Reconstruction at 30 Ma. Indentation of Eurasia by India had led to extrusion of the Indochina Block with movement on the Red River Fault and Wang Chao-Three Pagodas (WC-TP) Faults. Slab pull due to southward subduction of the proto-South China Sea had rifted the South China–Indochina continental margin to form oceanic crust in the South China Sea. Extension began in the Sea of Japan. Spreading had ceased in the West Philippine Sea Basin. A wide area of marginal basins separated the Melanesian Arc from passive margins of eastern Australasia, shown schematically between the Solomon Sea and the South Fiji Basin. These were probably much more complex than shown, as indicated by marine anomalies in the South Fiji Basin, and imply the existence of several microplates.Reconstruction at 25 Ma. The East Philippines–Halmahera–South Caroline Arc collided with the Australian Plate at the north New Guinea margin and the Ontong Java Plateau began to collide with the Melanesian Arc. These two events caused major reorganisation of plate boundaries. Extrusion of the Indochina Block was accompanied by reversal of sense of motion on the Wang Chao-Three Pagodas Faults. Spreading continued in the South China Sea. Spreading in the Caroline Basin had ceased. Renewed hinge rollback at the eastern margin of the Philippine Sea Plate caused extension and oceanic spreading in the Parece Vela Basin. Spreading in the Solomon Sea and the South Fiji Basins ceased. Reconstruction at 20 Ma. The plate reorganisation event of 25 Ma effectively joined the arc systems from the Solomons to the Philippines, which moved around the Pacific in a clockwise direction. The Philippine Sea–Caroline Plates rotated clockwise. Hinge rollback at the eastern margin of the Philippine Sea Plate was accompanied by spreading in the Parece Vela and Shikoku marginal basins. At the southwest edge of plate the rotation caused westward subduction of the Molucca Sea beneath North Sulawesi. The north Australian margin was a major left-lateral strike-slip system. Movement on splays of the Sorong Fault system led to the collision of Australian continental fragments in East Sulawesi. Australia–SE Asia convergence caused counter-clockwise rotation of Borneo and related Sundaland fragments. At the north Borneo margin subduction of thinned continental crust resulted in significant crustal thickening beneath Borneo, major uplift and crustal melting resulting in the igneous activity of the gold belt. Further northeast a remnant of the proto-South China Sea remained. Extension in the Sea of Japan had led to ocean crust formation.Reconstruction at 15 Ma. The Cagayan Ridge collided with Palawan, eliminating the proto-South China Sea. The Sulu Sea opened as a backarc basin behind the Cagayan Ridge during this interval of subduction. The arc–continent collision ended spreading in the South China Sea. Continued movement on splays of the Sorong Fault system led to further collisional events in SE Sulawesi. Continued rotation of the Philippine Sea Plate resulted in collision in Mindoro and probable locking of splays of the Sorong Fault induced eastward subduction of the Molucca Sea.. Small motion differences between the Philippine Sea and Caroline plates led to slow spreading in the Ayu Trough. The New Guinea terranes, formed in the South Caroline Arc, docked in New Guinea but continued to move in a wide left-lateral strike-slip zone. Subduction of the Solomon Sea began at the eastern New Guinea margin to form the Maramuni Arc. There was opening of the Loyalty Basin and movement of Three Kings Rise. It is possible that this subduction system was the Australian–Pacific margin at this time. Reconstruction at 10 Ma. Collision events at the Eurasian continental margin in the Philippines, and subsequently between the Luzon Arc and Taiwan, were accompanied by intra-plate deformation, important strike-slip faulting and complex development of opposed subduction zones. Counter-clockwise rotation of Borneo was complete. Subduction on north side of Celebes Sea led to development of Dent–Semporna Arc in Sabah. Jurassic oceanic lithosphere off NW Australia began to subduct. This induced extension in the overriding plate, initially in Sulawesi. Motion of the Sumatran forearc slivers linked to oceanic spreading in the Andaman Sea. To the east of New Guinea the Solomon Sea was being eliminated by subduction on both sides, after subduction began on its east side. The two subduction systems were linked by a transform fault. The New Hebrides Arc initiated and the North Fiji Basin developed as a result of the rotation of the arc.Reconstruction at 5 Ma. At about this time there was a major change in plate motions. The Philippine Sea Plate–Eurasia Euler pole moved to its present position. This led to an increased rate of subduction at the Manila Trench, followed by collision of the Luzon Arc and the China continental margin in Taiwan. Subduction began on the east side of the Philippines at the Philippine Trench. Hinge retreat at the New Hebrides Trench was accompanied by the rotation of Fiji. Subduction of the Solomon Sea extended northwards from the New Hebrides Trench to the New Britain Trench. The slab pull forces caused spreading to begin at the former transform fault in the Solomon Sea, leading to formation of ocean crust in the Woodlark Basin. Bismarck Sea opening began. Australia–Pacific convergence began in New Guinea causing final accretion of arc terranes and significant uplift. Hinge rollback at the western end of New Guinea induced ocean floor spreading in the Banda Sea.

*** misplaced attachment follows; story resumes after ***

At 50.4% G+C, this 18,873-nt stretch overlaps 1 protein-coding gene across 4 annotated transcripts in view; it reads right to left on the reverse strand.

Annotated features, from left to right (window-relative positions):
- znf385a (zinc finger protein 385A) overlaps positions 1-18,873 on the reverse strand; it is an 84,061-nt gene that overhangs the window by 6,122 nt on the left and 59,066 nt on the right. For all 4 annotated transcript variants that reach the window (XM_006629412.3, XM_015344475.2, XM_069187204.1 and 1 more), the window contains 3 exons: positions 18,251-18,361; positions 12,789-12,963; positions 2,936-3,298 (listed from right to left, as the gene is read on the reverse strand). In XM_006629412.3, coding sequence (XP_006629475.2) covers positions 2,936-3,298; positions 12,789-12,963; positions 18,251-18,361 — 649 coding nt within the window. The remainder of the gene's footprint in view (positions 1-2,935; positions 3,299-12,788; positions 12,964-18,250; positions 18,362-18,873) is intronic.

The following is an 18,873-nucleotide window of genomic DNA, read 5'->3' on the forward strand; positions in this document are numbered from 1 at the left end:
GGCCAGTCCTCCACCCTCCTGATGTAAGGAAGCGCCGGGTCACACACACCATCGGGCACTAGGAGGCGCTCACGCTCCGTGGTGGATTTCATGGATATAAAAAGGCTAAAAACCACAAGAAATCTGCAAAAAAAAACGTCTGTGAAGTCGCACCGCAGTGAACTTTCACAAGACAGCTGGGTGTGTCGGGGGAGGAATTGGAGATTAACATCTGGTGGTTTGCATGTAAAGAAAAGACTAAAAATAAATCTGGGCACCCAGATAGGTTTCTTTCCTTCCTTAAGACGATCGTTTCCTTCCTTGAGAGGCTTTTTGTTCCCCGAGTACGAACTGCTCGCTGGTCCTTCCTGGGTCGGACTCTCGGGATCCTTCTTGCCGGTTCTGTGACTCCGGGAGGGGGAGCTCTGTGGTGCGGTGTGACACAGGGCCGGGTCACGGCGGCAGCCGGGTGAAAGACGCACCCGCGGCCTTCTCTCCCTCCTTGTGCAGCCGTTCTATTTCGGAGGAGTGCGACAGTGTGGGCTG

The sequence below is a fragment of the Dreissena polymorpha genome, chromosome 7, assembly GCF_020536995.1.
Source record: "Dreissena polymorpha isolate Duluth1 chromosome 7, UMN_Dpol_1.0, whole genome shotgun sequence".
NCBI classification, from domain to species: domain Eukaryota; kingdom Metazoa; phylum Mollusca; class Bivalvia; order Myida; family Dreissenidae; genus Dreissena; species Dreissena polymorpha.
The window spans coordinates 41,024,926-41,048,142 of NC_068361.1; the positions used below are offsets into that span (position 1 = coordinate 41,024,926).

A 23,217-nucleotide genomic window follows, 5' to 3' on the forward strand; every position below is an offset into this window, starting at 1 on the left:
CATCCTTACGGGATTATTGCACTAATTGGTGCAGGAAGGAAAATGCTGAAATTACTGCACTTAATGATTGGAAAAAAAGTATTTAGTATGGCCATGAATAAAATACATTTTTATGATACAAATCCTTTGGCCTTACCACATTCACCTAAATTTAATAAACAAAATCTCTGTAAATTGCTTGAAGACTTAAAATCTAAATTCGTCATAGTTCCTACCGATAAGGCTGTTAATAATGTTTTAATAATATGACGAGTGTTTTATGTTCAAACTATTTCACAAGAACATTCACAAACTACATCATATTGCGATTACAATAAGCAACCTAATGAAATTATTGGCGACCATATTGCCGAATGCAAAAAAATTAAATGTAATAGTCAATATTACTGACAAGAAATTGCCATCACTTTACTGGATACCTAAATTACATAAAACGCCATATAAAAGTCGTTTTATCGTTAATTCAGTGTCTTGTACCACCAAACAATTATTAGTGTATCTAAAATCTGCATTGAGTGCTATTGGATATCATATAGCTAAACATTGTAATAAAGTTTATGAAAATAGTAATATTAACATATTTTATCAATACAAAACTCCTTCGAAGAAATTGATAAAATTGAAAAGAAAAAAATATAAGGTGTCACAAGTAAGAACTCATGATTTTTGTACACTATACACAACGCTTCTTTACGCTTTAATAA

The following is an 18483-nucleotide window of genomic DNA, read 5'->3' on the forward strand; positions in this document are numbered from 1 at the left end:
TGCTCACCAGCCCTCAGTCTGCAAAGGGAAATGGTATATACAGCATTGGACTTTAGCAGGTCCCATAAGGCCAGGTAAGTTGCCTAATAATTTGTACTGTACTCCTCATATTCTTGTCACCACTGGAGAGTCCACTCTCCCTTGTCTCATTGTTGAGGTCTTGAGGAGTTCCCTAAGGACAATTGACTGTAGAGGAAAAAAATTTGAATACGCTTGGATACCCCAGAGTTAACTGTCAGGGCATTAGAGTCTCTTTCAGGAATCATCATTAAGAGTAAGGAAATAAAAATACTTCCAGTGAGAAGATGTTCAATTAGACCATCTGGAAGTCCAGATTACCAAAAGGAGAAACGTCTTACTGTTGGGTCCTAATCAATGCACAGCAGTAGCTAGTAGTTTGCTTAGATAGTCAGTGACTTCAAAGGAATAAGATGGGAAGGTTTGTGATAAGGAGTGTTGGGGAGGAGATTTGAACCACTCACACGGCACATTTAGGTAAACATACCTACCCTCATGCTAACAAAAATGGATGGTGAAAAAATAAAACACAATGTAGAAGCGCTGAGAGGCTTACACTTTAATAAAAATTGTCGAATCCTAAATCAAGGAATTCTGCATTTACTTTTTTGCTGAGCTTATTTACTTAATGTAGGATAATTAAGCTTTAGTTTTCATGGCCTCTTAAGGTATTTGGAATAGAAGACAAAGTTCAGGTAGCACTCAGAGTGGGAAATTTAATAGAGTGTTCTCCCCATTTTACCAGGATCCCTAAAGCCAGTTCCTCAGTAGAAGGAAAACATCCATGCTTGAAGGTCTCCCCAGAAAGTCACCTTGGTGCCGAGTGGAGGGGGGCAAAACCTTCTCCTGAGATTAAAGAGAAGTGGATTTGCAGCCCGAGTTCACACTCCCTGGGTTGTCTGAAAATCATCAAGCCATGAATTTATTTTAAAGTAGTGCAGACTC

Reconstruction of SE Asia at 10 and 5 Ma showing the area of Indian Ocean crust subducted at the Sunda and Java Trenches. The arrival of Jurassic ocean crust at the trench south of Sulawesi is surmised to have caused rapid hinge rollback in eastern Indonesia, resulting in young volcanism in the Inner Banda Arc, and oceanic spreading in the Banda Sea.